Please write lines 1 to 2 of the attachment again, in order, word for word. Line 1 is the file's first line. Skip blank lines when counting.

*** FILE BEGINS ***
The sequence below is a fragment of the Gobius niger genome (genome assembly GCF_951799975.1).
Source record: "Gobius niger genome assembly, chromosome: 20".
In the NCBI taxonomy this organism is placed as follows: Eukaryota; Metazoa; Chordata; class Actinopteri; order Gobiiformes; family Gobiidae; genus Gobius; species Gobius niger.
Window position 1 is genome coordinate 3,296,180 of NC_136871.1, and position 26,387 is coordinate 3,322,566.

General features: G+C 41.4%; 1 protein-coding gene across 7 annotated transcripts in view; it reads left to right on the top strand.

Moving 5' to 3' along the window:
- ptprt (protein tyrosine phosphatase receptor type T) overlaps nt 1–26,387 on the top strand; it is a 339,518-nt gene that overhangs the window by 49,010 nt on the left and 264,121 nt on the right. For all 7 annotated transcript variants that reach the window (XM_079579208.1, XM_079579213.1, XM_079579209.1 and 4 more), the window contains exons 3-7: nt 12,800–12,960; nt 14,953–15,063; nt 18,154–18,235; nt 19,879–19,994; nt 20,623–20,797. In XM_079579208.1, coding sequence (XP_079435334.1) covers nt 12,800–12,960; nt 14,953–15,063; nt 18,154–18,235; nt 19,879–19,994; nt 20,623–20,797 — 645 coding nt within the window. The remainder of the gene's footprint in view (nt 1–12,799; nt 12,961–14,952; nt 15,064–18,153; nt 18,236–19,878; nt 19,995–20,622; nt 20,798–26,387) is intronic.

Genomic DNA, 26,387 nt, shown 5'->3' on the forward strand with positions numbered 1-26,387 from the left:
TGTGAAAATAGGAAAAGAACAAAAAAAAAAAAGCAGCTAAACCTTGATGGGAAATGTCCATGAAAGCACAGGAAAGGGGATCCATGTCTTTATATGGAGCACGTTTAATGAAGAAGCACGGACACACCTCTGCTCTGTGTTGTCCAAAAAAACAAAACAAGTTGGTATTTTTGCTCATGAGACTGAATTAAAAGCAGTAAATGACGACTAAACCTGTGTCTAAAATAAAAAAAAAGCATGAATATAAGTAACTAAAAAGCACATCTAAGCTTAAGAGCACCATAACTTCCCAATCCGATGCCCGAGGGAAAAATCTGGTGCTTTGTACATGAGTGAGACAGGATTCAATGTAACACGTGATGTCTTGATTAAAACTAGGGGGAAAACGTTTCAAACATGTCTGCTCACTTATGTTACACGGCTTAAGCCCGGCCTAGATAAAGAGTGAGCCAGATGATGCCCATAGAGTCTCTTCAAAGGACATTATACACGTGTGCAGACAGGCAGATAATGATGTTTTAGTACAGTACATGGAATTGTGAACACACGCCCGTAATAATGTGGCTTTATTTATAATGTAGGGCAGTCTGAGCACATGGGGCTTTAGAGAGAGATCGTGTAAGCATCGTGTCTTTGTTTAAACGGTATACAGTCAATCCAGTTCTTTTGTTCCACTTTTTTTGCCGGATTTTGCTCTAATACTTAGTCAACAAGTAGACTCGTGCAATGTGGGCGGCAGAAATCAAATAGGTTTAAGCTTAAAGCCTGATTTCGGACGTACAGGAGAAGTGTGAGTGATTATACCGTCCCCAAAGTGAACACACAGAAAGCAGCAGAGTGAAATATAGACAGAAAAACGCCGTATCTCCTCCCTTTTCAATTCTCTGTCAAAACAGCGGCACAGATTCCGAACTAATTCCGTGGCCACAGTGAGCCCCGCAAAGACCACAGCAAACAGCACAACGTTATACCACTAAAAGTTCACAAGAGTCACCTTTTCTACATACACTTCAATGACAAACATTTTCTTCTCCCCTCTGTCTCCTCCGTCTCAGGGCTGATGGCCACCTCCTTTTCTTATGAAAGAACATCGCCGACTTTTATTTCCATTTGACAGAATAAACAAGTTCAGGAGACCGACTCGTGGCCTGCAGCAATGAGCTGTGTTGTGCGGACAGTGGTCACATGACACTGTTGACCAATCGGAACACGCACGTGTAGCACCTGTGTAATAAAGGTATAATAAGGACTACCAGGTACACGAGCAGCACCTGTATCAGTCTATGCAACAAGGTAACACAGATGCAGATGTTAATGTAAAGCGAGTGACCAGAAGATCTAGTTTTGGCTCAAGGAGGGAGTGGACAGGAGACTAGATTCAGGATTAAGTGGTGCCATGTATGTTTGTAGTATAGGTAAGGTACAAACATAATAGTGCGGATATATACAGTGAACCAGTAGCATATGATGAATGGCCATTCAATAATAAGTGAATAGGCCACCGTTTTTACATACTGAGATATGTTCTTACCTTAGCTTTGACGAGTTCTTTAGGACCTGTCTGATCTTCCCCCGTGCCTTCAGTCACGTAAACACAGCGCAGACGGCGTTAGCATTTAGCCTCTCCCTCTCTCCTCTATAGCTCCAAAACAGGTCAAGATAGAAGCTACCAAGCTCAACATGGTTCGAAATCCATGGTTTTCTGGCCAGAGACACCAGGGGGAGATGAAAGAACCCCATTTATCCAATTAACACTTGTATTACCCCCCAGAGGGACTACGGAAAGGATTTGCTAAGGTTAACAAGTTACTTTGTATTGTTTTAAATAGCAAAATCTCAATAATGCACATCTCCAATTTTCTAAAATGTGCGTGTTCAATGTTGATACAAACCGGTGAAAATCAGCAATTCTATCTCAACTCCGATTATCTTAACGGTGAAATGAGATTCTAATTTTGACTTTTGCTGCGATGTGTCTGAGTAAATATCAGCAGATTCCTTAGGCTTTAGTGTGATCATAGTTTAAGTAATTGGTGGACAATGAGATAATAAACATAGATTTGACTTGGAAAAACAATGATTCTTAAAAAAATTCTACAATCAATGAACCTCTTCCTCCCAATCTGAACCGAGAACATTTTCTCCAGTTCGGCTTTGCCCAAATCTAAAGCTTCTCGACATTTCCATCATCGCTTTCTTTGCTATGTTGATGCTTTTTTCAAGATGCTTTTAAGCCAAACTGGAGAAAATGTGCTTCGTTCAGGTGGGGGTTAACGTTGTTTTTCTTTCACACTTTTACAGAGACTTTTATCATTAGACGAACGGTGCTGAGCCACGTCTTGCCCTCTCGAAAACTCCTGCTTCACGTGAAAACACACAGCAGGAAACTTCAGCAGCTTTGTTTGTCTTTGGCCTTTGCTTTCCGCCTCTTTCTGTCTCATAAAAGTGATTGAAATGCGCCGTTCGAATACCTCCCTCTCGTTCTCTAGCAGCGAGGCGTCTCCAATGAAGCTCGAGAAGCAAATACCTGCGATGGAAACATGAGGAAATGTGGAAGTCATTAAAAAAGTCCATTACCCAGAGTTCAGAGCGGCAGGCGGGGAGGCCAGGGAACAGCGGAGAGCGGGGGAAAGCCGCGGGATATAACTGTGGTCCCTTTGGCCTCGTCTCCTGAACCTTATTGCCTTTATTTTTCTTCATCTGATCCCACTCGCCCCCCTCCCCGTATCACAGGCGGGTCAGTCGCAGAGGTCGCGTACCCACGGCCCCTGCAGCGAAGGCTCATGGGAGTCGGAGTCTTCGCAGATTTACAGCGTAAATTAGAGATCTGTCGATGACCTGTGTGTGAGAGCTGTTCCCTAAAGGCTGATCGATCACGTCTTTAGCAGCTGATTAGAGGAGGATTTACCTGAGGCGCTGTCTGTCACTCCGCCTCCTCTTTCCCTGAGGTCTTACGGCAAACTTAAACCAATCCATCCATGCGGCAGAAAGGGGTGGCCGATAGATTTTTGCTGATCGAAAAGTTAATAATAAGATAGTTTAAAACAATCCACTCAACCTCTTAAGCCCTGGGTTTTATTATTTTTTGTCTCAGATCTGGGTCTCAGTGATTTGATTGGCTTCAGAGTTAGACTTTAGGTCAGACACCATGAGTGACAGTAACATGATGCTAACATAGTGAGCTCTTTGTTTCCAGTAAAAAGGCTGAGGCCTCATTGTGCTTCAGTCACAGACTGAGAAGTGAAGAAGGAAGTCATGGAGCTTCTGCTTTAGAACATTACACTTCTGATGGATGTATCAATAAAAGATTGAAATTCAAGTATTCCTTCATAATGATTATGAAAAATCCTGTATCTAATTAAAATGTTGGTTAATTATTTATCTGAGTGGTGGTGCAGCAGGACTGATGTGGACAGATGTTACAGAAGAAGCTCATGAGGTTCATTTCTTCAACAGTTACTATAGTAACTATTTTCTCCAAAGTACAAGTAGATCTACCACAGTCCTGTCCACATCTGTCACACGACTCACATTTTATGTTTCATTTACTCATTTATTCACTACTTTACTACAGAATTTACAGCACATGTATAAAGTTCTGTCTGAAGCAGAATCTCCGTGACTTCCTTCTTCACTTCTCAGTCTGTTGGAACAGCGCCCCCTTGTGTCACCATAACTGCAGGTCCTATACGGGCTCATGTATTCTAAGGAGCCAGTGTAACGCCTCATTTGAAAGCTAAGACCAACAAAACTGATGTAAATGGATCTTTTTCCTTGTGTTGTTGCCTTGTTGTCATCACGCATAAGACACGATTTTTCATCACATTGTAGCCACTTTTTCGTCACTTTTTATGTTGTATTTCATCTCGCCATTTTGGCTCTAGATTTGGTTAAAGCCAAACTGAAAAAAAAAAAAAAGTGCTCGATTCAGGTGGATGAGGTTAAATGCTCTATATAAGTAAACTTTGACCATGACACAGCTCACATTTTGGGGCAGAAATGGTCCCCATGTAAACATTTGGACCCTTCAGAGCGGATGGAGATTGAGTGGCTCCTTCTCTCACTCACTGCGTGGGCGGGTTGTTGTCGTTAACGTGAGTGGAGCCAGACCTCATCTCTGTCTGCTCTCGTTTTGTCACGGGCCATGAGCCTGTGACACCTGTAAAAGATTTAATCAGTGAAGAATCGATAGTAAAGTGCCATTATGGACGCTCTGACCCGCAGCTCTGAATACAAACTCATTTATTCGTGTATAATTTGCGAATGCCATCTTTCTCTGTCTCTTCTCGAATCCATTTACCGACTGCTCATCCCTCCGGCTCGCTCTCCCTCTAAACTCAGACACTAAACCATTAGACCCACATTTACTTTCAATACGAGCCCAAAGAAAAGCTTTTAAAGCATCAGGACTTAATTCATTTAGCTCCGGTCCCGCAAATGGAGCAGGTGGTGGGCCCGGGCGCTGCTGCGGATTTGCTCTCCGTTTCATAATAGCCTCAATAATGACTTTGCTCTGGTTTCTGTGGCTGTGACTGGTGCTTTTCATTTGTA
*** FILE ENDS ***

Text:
The sequence below is a fragment of the Gobius niger genome (genome assembly GCF_951799975.1).
Source record: "Gobius niger genome assembly, chromosome: 20".